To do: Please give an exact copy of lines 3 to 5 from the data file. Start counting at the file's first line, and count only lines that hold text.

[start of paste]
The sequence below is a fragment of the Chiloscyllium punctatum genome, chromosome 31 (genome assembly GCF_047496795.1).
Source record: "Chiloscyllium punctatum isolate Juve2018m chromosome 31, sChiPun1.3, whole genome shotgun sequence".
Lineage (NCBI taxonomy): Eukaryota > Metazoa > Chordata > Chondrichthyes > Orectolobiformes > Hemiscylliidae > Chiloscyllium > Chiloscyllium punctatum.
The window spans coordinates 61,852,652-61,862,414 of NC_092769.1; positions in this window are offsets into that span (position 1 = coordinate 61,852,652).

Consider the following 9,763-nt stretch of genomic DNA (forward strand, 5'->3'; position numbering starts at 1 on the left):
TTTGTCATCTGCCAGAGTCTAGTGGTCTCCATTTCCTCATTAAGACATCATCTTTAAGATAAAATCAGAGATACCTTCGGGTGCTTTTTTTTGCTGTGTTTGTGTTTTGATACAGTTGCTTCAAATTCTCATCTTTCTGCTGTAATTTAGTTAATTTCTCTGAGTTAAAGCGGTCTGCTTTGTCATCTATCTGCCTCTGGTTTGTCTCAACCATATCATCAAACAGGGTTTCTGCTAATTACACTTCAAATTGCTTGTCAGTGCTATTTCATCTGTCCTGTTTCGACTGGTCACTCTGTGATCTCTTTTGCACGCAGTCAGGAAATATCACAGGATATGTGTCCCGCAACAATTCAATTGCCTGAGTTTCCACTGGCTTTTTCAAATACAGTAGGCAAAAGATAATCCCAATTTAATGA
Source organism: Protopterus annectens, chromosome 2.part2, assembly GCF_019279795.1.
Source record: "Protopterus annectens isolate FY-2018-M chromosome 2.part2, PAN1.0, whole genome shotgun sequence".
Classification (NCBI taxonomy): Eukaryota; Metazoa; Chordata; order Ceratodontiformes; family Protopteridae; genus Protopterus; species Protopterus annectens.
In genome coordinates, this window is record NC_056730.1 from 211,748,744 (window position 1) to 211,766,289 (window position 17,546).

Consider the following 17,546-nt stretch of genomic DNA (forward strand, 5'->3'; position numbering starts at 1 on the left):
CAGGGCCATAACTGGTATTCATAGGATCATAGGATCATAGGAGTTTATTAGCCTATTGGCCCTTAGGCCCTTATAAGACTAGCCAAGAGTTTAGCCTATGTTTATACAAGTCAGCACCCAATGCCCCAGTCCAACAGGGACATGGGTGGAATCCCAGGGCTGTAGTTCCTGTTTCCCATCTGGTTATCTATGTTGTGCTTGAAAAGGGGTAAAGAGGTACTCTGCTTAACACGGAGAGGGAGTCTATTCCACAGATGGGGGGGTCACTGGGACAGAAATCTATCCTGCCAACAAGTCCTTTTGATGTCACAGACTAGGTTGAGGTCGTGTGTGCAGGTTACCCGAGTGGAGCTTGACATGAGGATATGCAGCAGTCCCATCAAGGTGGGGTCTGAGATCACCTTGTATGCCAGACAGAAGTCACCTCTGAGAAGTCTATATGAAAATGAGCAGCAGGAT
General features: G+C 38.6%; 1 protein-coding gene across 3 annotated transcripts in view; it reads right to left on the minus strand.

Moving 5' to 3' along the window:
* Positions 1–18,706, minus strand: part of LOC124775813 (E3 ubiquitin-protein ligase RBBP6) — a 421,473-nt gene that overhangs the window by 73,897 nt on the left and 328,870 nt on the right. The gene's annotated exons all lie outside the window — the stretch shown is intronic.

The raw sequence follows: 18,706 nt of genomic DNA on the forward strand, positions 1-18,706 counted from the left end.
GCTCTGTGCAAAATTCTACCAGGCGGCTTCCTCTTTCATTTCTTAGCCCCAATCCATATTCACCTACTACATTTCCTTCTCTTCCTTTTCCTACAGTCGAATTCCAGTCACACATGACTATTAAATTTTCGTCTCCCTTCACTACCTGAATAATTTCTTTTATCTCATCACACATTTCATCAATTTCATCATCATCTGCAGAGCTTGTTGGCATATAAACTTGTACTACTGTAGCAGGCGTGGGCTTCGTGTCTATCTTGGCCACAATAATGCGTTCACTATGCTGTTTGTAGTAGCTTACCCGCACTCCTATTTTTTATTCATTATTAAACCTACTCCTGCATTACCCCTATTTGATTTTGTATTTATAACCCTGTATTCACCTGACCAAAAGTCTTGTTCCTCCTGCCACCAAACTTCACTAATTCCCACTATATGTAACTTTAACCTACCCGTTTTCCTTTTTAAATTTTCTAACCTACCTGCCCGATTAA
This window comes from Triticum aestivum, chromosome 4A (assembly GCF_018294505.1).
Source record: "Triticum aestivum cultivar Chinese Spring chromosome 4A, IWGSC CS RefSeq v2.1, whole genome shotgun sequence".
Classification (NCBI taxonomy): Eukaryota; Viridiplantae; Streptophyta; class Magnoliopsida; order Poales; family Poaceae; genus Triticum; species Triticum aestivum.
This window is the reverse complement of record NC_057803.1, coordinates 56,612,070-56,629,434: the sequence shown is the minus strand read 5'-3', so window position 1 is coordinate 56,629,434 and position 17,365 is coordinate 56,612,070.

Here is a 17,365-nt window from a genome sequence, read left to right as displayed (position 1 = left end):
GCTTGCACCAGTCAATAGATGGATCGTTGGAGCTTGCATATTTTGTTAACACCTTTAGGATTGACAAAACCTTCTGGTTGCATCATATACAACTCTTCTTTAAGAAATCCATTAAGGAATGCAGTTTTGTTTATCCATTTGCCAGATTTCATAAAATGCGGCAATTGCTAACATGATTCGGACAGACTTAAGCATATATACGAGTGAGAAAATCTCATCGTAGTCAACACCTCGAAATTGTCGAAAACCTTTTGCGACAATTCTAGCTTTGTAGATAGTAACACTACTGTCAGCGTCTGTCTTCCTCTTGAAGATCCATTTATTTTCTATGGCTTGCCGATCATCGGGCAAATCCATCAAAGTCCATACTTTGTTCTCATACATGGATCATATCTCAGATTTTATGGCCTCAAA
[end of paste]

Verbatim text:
Lineage (NCBI taxonomy): Eukaryota > Metazoa > Chordata > Chondrichthyes > Orectolobiformes > Hemiscylliidae > Chiloscyllium > Chiloscyllium punctatum.
The window spans coordinates 61,852,652-61,862,414 of NC_092769.1; positions in this window are offsets into that span (position 1 = coordinate 61,852,652).

Consider the following 9,763-nt stretch of genomic DNA (forward strand, 5'->3'; position numbering starts at 1 on the left):